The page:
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Thinking and Deciding 18: Cooperation versus defection

09/27/2013

Labaratory versions

The prisoner’s dilemma is the essential lab study of cooperation. There are a few varieties of it, including the repeating prisoner’s dilemma and the n-person dilemma, where the benefits of cooperation accrue to large numbers of other people instead of just one other.

Normative and prescriptive theory of social dilemmas

It is difficult to create a normative theory for action in social dilemmas because the two normative theories that Baron uses (utility theory vs. utilitarianism) can lead to contradicting outcomes. Utility theory is about the achievement of personal goals, whereas utilitarianism is about what is best for everyone as a whole. There is certainly some overlap, since sometimes we have altruistic personal goals, or what’s best for all is best for us, but this is not always the case.

As I see it, if two normative theories contradict, someone is making a mistake somewhere. Baron offers three different possible normative theories of social dilemmas, cooperative theory (do what would be best for everyone if everyone did that), self-interest theory (do what is best for you, ignoring others), and utilitarianism (cooperate if it benefits others more in total). Each of these has it’s own shortcomings. It doesn’t look like any theory by itself is the correct normative model.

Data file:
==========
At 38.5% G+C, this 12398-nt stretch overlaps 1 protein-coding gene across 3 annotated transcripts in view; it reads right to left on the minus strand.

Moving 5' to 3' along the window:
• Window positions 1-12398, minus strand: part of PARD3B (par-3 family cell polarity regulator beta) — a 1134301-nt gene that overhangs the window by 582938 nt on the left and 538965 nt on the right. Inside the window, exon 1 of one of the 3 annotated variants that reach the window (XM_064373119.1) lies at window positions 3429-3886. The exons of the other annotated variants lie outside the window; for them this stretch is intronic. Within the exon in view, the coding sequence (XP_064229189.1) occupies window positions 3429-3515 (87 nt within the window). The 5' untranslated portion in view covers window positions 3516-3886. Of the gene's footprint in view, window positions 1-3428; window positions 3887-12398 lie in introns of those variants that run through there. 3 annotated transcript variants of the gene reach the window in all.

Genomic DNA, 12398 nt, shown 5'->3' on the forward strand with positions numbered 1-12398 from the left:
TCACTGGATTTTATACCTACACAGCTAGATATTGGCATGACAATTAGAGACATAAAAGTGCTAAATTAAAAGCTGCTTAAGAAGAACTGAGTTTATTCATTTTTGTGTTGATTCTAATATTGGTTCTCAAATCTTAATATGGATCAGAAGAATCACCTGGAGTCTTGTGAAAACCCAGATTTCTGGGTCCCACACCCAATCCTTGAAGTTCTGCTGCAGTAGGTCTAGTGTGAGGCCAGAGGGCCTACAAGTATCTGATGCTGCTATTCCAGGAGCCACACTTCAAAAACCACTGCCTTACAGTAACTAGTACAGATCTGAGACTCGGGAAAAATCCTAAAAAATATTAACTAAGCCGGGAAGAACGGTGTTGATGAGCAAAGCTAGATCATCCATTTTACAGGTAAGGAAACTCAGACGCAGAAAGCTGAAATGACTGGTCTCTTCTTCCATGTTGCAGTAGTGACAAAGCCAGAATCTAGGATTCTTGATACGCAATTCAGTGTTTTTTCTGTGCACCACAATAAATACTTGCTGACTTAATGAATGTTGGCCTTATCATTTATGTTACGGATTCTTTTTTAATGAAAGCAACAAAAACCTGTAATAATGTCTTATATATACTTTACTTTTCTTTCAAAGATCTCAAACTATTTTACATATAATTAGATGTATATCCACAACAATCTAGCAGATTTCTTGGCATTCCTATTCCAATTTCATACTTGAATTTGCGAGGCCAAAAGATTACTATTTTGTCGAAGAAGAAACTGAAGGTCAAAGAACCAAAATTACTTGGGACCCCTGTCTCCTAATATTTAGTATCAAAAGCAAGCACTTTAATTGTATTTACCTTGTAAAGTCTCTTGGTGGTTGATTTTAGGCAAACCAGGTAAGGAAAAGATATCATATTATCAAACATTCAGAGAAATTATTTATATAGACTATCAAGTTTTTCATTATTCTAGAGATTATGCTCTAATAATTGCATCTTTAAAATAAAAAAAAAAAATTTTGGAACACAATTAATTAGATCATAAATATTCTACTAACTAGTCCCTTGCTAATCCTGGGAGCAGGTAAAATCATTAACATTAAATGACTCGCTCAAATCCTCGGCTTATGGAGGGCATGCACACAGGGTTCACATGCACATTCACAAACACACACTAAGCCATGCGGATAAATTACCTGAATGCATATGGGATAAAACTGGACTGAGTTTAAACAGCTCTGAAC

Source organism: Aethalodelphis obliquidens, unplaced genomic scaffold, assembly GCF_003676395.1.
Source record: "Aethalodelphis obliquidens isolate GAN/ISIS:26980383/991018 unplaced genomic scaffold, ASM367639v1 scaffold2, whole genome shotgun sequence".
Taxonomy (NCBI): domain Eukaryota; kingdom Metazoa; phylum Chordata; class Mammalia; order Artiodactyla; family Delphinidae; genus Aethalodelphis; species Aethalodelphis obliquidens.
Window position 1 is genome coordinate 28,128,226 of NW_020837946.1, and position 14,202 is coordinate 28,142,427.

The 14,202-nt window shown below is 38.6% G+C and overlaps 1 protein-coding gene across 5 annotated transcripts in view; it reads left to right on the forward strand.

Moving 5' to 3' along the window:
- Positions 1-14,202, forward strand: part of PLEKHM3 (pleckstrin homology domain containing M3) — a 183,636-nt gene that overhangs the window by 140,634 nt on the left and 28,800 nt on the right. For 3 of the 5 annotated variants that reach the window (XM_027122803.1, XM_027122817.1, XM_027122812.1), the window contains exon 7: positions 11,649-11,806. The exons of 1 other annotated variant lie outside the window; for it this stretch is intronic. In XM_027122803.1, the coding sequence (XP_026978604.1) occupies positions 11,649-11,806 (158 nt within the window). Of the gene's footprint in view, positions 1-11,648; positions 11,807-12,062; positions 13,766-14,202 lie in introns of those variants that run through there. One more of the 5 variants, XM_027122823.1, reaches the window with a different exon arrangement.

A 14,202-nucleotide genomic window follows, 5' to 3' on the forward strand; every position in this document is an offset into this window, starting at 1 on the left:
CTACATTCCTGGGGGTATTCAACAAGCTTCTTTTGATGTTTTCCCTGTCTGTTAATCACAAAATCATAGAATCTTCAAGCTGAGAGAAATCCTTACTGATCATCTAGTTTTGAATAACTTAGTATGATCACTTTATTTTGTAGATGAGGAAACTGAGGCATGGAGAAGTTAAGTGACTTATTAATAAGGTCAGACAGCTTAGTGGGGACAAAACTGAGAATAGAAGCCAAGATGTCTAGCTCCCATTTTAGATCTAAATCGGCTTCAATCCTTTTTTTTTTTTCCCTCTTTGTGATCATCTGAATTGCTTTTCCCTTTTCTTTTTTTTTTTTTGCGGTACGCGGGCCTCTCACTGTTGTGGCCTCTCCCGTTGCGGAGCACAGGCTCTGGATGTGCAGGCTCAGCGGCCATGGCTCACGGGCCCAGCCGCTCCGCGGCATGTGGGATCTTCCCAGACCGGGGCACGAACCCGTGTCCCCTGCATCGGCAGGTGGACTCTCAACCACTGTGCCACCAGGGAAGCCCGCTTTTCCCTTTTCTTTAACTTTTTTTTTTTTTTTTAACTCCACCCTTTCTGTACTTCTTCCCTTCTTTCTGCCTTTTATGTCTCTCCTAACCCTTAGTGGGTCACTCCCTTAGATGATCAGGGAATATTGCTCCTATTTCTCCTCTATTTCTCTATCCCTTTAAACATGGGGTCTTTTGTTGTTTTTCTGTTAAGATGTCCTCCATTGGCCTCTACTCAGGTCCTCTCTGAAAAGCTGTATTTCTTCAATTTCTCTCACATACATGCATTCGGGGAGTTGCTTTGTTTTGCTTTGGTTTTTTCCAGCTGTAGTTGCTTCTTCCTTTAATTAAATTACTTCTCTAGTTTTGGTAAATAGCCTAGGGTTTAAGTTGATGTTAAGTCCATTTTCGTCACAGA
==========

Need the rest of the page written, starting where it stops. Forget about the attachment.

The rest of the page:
Motives in social dilemmas

Altruistic desires, a desire for fairness, envy, fear, and greed are all motives for us to act one way or another in social dilemmas.

Voters’ illusions

Interesting perspective on a question I’ve struggled to answer.  It is better overall if more people vote, but how can individuals justify the time and effort put into voting? Baron offers many errors that people make in justifying voting. while acknowledging that maybe this self-deception is a good thing. Some people may vote because they overestimate the chances that their vote will make a difference, and/or overestimate the effect that such a difference will have on them. Others think that their act of voting has some sort of causal effect on others’ voting, instead of being an effect itself.

Baron doesn’t really offer a justification for voting, but may sweep away some poorer ones.

Solutions to social dilemmas

In tragedy of the commons type social dilemmas, penalties may tip the scales in favor of the beneficial action, ultimately helping everyone. Penalties remove the temptation of selfish action.

There’s also second order action, like voting for policies or elected officials. We vote for people who will decide for everyone, judging that this will benefit all. This takes away the temptation from individuals to cheat the system.

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